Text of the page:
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The Portfolio: Vulane Mthembu

On 25 January, Durban-based music producer and gaming enthusiast Vulane Mthembu beat 139 people in a Metapop and Native Instruments competition to remix UK jazz and electronic music-producer Kamaal Williams’s single Mr Wu. He speaks to the Mail & Guardian about his approach to remixing. 

What makes Kamaal Williams’s music interesting to remix?

It’s because it’s very innovative: it lends itself to alternative ways of interpreting jazz. He incorporates a lot of electronic music, not necessarily EDM, but more drum ’n bass, grime, two-step garage — genres with a strong underground and long roots in UK black culture. It’s a great combination of jazz, Western styles and African sensibilities.

How did you approach this remix?

Last year I was a runner up in a 500-strong competition to do an Afrobeat remix of Madame Gandhi’s Young Indian. Madame Gandhi has played drums for MIA. That remix was specific to Afrobeat. Kamaal’s Mr Wu track was open to interpretation, so you could remix it however you want. They gave us the length, the stems and what to sample from the original song. 

I went to drum ’n bass and two-step garage. I’ve dabbled in drum ’n bass for a minute. On Manelis’s album, Aircuts, we did a drum ’n bass interpretation of a Splash song. 

I don’t know how popular it is in this country, or how wise a move it would have been were it for a South African artist, but Moses Molelekwa’s Genes and Spirits and Krushed & Sorted’s Cape of Good Dope remain very good examples of what has been done with the sound in South Africa. With Kamaal being a UK artist, I felt that those are sounds that he could relate to. 

Of course, drum ’n bass has eras. I went a bit nostalgic, to the era of LTJ Bukem and Goldie — a time of heavy, heavy breaks and raw sounds, when the samplers were not very developed. There’s lots of dub echoes, drums, saxophones and breaks. I knew that they’d get it.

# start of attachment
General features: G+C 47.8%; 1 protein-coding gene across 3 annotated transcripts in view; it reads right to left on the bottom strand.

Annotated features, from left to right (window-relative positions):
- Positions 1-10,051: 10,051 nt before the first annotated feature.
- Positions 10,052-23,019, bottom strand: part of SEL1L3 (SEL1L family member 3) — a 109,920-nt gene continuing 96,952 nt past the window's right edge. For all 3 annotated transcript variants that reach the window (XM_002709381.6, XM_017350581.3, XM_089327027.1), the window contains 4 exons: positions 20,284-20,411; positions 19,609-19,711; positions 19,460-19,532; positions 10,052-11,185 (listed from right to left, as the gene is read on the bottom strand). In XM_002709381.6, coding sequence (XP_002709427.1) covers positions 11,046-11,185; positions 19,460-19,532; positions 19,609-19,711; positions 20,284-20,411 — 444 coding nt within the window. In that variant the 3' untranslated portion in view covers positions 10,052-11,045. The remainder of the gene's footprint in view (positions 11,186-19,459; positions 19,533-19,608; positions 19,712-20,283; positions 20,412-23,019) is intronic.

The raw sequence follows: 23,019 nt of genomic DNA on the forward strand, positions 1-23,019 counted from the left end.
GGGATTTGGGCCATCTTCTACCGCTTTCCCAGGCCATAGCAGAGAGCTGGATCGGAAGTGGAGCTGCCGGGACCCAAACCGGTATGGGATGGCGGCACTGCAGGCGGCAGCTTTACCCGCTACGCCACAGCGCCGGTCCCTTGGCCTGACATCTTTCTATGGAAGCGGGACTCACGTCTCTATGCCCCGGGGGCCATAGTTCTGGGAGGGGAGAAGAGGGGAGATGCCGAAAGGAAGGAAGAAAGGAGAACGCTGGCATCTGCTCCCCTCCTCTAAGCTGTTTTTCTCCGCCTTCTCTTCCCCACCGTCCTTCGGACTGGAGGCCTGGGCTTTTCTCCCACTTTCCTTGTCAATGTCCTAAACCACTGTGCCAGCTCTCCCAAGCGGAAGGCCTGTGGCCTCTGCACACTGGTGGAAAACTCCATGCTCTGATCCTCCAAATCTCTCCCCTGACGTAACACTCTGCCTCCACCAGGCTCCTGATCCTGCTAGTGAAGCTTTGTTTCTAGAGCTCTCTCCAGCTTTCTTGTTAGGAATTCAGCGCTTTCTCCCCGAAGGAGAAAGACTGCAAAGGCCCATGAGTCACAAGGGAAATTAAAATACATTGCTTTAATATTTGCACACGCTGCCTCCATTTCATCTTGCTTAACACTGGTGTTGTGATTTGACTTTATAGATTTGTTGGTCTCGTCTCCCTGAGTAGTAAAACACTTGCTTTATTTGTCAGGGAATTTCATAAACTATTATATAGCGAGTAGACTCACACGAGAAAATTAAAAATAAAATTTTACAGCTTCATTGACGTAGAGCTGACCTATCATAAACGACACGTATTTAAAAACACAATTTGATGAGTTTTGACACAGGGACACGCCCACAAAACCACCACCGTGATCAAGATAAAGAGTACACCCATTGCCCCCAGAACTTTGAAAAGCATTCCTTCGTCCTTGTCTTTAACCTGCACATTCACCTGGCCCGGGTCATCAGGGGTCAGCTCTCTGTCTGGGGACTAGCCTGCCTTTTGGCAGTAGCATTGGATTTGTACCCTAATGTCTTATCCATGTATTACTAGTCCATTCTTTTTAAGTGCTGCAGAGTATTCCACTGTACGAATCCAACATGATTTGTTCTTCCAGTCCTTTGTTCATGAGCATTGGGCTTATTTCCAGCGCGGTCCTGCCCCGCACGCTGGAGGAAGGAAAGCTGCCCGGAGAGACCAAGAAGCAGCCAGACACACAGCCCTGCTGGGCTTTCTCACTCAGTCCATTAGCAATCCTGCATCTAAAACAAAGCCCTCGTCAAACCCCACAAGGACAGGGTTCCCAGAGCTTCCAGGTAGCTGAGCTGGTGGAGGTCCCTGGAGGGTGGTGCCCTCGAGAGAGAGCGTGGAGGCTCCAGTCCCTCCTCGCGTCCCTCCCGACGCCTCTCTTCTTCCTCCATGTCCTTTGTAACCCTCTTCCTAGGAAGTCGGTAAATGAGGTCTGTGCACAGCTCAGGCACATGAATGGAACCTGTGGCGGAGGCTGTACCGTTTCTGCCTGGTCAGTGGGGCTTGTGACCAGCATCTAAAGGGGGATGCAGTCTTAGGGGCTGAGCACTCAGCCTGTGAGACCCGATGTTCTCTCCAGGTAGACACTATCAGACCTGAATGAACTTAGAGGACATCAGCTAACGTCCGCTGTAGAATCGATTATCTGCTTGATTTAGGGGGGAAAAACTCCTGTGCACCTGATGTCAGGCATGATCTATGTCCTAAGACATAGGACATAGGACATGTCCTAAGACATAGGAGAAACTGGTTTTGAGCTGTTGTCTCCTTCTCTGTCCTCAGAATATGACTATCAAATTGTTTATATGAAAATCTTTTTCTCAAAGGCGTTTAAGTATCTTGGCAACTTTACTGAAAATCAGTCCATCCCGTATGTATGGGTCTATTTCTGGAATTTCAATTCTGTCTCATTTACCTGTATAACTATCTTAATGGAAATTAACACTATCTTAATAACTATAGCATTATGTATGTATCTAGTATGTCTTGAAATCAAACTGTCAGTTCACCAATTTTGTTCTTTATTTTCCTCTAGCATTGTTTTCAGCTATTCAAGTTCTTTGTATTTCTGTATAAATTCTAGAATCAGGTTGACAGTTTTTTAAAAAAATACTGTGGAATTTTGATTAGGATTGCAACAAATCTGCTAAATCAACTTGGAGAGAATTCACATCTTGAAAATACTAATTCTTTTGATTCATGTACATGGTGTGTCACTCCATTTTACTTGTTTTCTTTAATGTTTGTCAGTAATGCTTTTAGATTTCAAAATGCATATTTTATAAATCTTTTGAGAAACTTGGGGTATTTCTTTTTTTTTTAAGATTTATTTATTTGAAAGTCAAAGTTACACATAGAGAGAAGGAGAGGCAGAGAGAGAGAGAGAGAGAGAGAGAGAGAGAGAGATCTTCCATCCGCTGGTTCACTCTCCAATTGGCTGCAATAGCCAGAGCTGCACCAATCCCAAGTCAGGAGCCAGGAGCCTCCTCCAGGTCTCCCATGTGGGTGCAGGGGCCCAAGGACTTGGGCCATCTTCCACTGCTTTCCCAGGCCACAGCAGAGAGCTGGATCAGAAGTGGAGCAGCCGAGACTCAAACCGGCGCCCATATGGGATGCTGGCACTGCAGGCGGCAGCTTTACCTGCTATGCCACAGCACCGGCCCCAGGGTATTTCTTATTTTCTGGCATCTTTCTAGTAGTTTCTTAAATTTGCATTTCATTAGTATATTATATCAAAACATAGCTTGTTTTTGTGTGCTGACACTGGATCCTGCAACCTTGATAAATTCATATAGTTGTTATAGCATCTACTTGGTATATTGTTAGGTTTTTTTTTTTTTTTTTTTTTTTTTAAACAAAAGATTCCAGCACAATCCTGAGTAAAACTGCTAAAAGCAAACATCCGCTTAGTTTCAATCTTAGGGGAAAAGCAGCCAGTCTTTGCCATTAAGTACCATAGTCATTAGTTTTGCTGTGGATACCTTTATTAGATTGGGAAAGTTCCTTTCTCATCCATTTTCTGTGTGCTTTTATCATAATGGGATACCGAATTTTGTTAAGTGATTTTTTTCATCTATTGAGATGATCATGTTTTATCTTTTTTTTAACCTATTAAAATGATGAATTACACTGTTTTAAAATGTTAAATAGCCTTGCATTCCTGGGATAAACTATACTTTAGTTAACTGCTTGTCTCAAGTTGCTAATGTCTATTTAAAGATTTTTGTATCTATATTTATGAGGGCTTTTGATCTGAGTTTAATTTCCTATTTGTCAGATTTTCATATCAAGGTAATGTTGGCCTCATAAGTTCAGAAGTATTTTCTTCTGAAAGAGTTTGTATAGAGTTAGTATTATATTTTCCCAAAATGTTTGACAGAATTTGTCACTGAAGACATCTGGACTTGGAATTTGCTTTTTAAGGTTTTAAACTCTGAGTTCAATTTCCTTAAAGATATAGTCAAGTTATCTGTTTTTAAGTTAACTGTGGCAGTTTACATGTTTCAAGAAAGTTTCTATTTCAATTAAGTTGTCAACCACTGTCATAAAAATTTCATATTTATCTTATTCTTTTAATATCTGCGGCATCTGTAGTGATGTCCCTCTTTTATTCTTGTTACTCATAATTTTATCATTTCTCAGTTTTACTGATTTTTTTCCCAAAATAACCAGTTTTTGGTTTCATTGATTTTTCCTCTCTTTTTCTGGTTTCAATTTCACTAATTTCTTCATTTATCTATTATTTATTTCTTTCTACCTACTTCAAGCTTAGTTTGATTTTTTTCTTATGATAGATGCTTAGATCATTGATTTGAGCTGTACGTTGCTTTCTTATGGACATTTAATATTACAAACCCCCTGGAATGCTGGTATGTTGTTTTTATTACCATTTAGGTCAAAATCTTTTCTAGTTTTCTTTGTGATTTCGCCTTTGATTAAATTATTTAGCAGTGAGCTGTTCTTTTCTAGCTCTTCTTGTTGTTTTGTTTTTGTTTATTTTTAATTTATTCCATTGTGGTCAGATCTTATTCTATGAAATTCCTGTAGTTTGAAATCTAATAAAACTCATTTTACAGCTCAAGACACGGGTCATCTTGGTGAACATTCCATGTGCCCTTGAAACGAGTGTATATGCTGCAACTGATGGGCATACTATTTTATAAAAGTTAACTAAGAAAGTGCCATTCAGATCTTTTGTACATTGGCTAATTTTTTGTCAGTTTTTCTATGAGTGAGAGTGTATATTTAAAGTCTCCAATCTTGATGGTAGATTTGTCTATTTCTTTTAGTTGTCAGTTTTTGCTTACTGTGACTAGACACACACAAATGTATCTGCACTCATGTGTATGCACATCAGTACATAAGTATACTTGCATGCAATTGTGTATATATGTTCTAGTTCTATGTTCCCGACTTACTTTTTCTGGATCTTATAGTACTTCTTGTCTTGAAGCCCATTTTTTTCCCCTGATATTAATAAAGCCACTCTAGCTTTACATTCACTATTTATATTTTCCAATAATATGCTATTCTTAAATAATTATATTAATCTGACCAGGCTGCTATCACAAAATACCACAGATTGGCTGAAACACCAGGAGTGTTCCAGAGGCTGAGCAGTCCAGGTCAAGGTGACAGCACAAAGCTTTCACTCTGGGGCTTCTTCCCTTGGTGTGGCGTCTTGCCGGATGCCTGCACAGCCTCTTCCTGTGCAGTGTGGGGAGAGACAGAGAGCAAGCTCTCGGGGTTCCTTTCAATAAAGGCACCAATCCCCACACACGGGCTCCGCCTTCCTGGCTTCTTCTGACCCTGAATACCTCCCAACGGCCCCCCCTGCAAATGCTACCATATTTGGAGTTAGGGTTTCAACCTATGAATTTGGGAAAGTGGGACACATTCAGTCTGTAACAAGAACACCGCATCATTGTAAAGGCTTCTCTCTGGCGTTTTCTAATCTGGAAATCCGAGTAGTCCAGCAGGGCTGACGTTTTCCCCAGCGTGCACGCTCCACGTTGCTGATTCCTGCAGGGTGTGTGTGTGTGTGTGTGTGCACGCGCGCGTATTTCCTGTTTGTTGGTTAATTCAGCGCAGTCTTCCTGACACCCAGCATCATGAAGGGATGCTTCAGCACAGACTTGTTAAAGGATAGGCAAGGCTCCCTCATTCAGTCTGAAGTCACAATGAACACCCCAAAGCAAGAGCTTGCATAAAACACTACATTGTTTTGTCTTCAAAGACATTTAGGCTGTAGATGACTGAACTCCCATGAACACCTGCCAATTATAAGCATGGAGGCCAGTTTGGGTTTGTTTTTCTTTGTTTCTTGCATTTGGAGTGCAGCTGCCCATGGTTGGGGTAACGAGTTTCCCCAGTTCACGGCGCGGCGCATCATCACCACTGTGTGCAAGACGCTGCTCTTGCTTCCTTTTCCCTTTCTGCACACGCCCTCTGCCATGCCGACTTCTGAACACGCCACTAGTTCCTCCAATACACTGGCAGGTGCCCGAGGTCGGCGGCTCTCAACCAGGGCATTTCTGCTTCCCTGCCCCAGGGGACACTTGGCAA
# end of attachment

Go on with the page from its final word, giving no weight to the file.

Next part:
What were the most difficult parts?

The difficult part is whether the guy is gonna like it or not. You are always tempted to change things. It’s difficult doing something for a competition, because it’s up to judges. You just have to make a dope song but you’re always thinking, “Are they gonna get it?” 

But I went for something that was gonna push their buttons, stand out and be a little different. But too different is alienating — pushing it too far. Also, with Native Instruments being a renowned brand for international producers, the quality coming in is high. You have to worry about that as well. 

What do you think of Kamaal’s approach to remixing?

He’s got a few remix albums. He has even remixed some of his own albums, and has mashed up Wu-Tang in Kamaal Williams vs Wu-Tang Clan — The Return (Snips Re-edits). He’s very much into the culture of remixing and is doing a lot of things that modern jazz musicians wouldn’t. Very quirky remixes. 

What did you win?

The Native Instruments Komplete 13 production suite of instruments and effects. I also won an expression pack from Amp Fiddler. An expression pack converts an artist’s sound into patches.

What are you doing next, musically?

I’m making a project with the jazz and spoken-word band, Helsinki Headnod Convention. It will feature some South African artists. I’m keeping the line-up as a surprise for now.

Listen to Vulane Mthembu’s winning remix here:

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Kwanele Sosibo
Kwanele Sosibo
Kwanele Sosibo is the editor of Friday, the arts and culture section of the Mail and Guardian.

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